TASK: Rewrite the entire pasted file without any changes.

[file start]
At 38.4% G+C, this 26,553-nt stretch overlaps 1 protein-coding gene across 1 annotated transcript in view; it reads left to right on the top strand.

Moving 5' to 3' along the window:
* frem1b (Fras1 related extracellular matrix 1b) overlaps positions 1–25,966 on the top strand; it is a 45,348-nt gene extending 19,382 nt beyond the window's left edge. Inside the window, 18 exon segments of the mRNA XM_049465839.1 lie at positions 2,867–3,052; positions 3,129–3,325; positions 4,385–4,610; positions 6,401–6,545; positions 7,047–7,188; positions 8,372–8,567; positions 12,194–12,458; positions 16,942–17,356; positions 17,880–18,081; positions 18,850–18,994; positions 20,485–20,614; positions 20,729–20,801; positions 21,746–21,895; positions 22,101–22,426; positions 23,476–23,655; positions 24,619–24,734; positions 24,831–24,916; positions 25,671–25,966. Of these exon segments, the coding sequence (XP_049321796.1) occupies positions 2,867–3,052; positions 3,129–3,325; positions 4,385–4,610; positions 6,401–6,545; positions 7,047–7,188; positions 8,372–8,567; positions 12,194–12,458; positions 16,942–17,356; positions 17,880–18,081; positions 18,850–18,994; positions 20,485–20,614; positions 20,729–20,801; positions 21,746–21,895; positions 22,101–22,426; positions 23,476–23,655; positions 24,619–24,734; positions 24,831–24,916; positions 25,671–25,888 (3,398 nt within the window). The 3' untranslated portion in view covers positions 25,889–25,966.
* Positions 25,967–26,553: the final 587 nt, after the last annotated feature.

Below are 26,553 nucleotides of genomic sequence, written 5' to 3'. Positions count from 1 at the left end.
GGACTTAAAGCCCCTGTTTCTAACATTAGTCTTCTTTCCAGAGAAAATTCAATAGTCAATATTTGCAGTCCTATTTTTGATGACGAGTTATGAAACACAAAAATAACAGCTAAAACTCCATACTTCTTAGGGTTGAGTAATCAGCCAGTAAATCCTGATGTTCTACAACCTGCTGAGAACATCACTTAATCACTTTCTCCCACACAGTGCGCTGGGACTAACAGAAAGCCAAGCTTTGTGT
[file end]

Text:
At 38.4% G+C, this 26,553-nt stretch overlaps 1 protein-coding gene across 1 annotated transcript in view; it reads left to right on the top strand.

Moving 5' to 3' along the window:
* frem1b (Fras1 related extracellular matrix 1b) overlaps positions 1–25,966 on the top strand; it is a 45,348-nt gene extending 19,382 nt beyond the window's left edge. Inside the window, 18 exon segments of the mRNA XM_049465839.1 lie at positions 2,867–3,052; positions 3,129–3,325; positions 4,385–4,610; positions 6,401–6,545; positions 7,047–7,188; positions 8,372–8,567; positions 12,194–12,458; positions 16,942–17,356; positions 17,880–18,081; positions 18,850–18,994; positions 20,485–20,614; positions 20,729–20,801; positions 21,746–21,895; positions 22,101–22,426; positions 23,476–23,655; positions 24,619–24,734; positions 24,831–24,916; positions 25,671–25,966. Of these exon segments, the coding sequence (XP_049321796.1) occupies positions 2,867–3,052; positions 3,129–3,325; positions 4,385–4,610; positions 6,401–6,545; positions 7,047–7,188; positions 8,372–8,567; positions 12,194–12,458; positions 16,942–17,356; positions 17,880–18,081; positions 18,850–18,994; positions 20,485–20,614; positions 20,729–20,801; positions 21,746–21,895; positions 22,101–22,426; positions 23,476–23,655; positions 24,619–24,734; positions 24,831–24,916; positions 25,671–25,888 (3,398 nt within the window). The 3' untranslated portion in view covers positions 25,889–25,966.
* Positions 25,967–26,553: the final 587 nt, after the last annotated feature.

Below are 26,553 nucleotides of genomic sequence, written 5' to 3'. Positions count from 1 at the left end.
GGACTTAAAGCCCCTGTTTCTAACATTAGTCTTCTTTCCAGAGAAAATTCAATAGTCAATATTTGCAGTCCTATTTTTGATGACGAGTTATGAAACACAAAAATAACAGCTAAAACTCCATACTTCTTAGGGTTGAGTAATCAGCCAGTAAATCCTGATGTTCTACAACCTGCTGAGAACATCACTTAATCACTTTCTCCCACACAGTGCGCTGGGACTAACAGAAAGCCAAGCTTTGTGT